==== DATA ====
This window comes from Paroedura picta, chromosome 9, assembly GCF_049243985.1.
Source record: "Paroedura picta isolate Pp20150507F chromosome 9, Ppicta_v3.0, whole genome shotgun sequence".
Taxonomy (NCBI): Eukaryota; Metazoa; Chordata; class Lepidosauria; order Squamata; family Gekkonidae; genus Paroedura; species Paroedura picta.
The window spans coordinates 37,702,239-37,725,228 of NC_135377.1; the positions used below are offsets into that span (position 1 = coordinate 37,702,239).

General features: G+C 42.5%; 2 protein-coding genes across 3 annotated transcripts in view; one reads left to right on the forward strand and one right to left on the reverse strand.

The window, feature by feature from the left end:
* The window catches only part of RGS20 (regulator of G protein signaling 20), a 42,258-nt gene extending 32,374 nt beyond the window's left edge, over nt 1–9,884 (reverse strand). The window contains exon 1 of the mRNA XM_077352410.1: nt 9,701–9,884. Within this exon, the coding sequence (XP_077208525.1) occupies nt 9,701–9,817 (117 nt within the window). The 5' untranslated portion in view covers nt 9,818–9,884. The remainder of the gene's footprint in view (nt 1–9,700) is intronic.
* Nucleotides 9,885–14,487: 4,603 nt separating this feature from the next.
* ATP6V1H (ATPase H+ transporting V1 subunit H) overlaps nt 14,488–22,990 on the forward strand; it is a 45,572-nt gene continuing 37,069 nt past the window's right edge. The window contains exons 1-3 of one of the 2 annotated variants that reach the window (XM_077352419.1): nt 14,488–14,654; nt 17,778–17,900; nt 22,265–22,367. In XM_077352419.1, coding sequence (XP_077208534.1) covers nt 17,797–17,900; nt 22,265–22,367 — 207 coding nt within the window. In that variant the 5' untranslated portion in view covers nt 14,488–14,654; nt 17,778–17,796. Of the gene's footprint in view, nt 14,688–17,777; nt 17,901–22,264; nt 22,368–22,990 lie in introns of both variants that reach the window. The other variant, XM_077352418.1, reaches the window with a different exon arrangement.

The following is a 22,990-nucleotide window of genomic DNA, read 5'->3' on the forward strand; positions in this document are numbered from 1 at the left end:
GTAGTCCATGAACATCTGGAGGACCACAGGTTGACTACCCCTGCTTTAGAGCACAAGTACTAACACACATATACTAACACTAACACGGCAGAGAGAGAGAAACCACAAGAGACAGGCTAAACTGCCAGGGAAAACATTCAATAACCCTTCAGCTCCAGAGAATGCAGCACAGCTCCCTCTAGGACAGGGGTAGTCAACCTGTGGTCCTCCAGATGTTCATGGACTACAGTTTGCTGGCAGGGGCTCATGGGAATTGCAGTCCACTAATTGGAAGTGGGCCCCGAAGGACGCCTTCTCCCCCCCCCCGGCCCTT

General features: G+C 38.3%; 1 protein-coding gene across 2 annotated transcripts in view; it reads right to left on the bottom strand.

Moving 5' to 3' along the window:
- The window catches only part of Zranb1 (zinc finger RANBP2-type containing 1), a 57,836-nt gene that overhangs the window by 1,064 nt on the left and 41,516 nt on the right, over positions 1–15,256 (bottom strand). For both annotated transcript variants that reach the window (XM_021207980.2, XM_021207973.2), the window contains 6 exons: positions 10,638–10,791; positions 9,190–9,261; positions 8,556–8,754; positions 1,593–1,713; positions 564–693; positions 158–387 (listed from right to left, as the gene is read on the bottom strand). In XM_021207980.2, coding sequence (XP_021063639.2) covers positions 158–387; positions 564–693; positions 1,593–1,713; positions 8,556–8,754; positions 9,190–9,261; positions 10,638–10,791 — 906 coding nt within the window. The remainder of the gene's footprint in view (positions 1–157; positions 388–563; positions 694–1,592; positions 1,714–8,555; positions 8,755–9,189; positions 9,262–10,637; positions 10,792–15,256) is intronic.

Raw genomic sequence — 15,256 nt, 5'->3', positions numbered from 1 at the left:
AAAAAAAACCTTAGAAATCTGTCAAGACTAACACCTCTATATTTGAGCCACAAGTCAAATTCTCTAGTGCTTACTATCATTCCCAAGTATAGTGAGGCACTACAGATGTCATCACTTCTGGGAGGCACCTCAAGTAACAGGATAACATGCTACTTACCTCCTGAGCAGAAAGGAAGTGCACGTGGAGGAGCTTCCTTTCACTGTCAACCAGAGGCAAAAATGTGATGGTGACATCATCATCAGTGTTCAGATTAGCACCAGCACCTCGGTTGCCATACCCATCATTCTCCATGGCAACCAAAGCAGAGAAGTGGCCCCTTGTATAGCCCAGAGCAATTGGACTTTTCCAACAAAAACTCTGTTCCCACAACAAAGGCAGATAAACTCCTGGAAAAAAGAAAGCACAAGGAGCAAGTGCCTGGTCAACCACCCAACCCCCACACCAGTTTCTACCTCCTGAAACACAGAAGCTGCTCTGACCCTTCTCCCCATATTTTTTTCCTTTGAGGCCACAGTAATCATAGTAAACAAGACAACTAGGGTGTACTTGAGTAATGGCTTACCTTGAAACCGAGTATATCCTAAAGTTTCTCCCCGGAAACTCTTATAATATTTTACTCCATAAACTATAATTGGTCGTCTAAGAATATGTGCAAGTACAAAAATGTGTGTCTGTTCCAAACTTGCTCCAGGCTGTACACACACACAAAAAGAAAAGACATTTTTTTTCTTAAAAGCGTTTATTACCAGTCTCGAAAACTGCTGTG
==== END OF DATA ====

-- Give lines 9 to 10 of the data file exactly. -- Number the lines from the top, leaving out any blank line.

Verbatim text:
* ATP6V1H (ATPase H+ transporting V1 subunit H) overlaps nt 14,488–22,990 on the forward strand; it is a 45,572-nt gene continuing 37,069 nt past the window's right edge. The window contains exons 1-3 of one of the 2 annotated variants that reach the window (XM_077352419.1): nt 14,488–14,654; nt 17,778–17,900; nt 22,265–22,367. In XM_077352419.1, coding sequence (XP_077208534.1) covers nt 17,797–17,900; nt 22,265–22,367 — 207 coding nt within the window. In that variant the 5' untranslated portion in view covers nt 14,488–14,654; nt 17,778–17,796. Of the gene's footprint in view, nt 14,688–17,777; nt 17,901–22,264; nt 22,368–22,990 lie in introns of both variants that reach the window. The other variant, XM_077352418.1, reaches the window with a different exon arrangement.

The following is a 22,990-nucleotide window of genomic DNA, read 5'->3' on the forward strand; positions in this document are numbered from 1 at the left end: